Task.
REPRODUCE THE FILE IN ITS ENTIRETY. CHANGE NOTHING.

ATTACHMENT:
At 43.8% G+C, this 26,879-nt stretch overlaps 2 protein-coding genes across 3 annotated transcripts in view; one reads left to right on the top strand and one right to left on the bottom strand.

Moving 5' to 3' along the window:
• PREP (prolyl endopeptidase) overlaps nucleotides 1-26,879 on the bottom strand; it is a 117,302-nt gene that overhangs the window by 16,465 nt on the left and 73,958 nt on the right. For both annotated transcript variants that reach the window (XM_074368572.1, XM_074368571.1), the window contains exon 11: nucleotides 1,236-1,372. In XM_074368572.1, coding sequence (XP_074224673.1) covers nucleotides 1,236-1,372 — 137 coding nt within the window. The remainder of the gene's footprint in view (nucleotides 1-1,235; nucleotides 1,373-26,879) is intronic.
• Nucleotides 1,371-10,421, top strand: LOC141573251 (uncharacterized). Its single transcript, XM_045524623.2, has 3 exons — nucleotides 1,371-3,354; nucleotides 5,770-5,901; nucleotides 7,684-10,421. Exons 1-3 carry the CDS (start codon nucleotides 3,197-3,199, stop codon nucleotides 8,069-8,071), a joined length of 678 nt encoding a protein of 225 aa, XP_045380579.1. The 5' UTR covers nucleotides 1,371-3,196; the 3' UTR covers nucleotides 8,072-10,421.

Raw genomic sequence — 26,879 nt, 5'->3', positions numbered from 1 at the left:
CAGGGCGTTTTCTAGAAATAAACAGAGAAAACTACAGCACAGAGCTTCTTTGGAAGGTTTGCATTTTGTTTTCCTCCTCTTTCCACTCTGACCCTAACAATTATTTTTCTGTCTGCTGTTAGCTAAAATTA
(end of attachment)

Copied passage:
At 43.8% G+C, this 26,879-nt stretch overlaps 2 protein-coding genes across 3 annotated transcripts in view; one reads left to right on the top strand and one right to left on the bottom strand.

Moving 5' to 3' along the window:
• PREP (prolyl endopeptidase) overlaps nucleotides 1-26,879 on the bottom strand; it is a 117,302-nt gene that overhangs the window by 16,465 nt on the left and 73,958 nt on the right. For both annotated transcript variants that reach the window (XM_074368572.1, XM_074368571.1), the window contains exon 11: nucleotides 1,236-1,372. In XM_074368572.1, coding sequence (XP_074224673.1) covers nucleotides 1,236-1,372 — 137 coding nt within the window. The remainder of the gene's footprint in view (nucleotides 1-1,235; nucleotides 1,373-26,879) is intronic.
• Nucleotides 1,371-10,421, top strand: LOC141573251 (uncharacterized). Its single transcript, XM_045524623.2, has 3 exons — nucleotides 1,371-3,354; nucleotides 5,770-5,901; nucleotides 7,684-10,421. Exons 1-3 carry the CDS (start codon nucleotides 3,197-3,199, stop codon nucleotides 8,069-8,071), a joined length of 678 nt encoding a protein of 225 aa, XP_045380579.1. The 5' UTR covers nucleotides 1,371-3,196; the 3' UTR covers nucleotides 8,072-10,421.

Raw genomic sequence — 26,879 nt, 5'->3', positions numbered from 1 at the left:
CAGGGCGTTTTCTAGAAATAAACAGAGAAAACTACAGCACAGAGCTTCTTTGGAAGGTTTGCATTTTGTTTTCCTCCTCTTTCCACTCTGACCCTAACAATTATTTTTCTGTCTGCTGTTAGCTAAAATTA